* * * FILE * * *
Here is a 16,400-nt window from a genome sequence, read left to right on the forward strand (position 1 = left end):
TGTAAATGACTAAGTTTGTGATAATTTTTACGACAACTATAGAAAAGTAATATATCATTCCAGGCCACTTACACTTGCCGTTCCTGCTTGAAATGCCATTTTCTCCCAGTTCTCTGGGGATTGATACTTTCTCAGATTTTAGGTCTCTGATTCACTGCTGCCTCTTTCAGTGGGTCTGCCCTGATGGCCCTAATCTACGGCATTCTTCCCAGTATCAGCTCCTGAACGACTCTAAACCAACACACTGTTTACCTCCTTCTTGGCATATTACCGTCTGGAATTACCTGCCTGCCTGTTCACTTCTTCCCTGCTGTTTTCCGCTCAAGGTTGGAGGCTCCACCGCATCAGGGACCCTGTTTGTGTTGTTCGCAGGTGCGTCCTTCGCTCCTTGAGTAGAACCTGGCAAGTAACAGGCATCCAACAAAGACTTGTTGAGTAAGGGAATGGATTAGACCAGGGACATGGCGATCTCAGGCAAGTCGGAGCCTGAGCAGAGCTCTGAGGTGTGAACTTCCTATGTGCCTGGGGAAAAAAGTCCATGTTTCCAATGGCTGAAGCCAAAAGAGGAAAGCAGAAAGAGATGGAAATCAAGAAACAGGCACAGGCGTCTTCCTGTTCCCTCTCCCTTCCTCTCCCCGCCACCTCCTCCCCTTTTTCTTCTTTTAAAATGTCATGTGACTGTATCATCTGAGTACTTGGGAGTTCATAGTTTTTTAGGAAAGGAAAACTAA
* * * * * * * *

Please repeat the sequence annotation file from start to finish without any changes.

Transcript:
Here is a 16,400-nt window from a genome sequence, read left to right on the forward strand (position 1 = left end):
TGTAAATGACTAAGTTTGTGATAATTTTTACGACAACTATAGAAAAGTAATATATCATTCCAGGCCACTTACACTTGCCGTTCCTGCTTGAAATGCCATTTTCTCCCAGTTCTCTGGGGATTGATACTTTCTCAGATTTTAGGTCTCTGATTCACTGCTGCCTCTTTCAGTGGGTCTGCCCTGATGGCCCTAATCTACGGCATTCTTCCCAGTATCAGCTCCTGAACGACTCTAAACCAACACACTGTTTACCTCCTTCTTGGCATATTACCGTCTGGAATTACCTGCCTGCCTGTTCACTTCTTCCCTGCTGTTTTCCGCTCAAGGTTGGAGGCTCCACCGCATCAGGGACCCTGTTTGTGTTGTTCGCAGGTGCGTCCTTCGCTCCTTGAGTAGAACCTGGCAAGTAACAGGCATCCAACAAAGACTTGTTGAGTAAGGGAATGGATTAGACCAGGGACATGGCGATCTCAGGCAAGTCGGAGCCTGAGCAGAGCTCTGAGGTGTGAACTTCCTATGTGCCTGGGGAAAAAAGTCCATGTTTCCAATGGCTGAAGCCAAAAGAGGAAAGCAGAAAGAGATGGAAATCAAGAAACAGGCACAGGCGTCTTCCTGTTCCCTCTCCCTTCCTCTCCCCGCCACCTCCTCCCCTTTTTCTTCTTTTAAAATGTCATGTGACTGTATCATCTGAGTACTTGGGAGTTCATAGTTTTTTAGGAAAGGAAAACTAA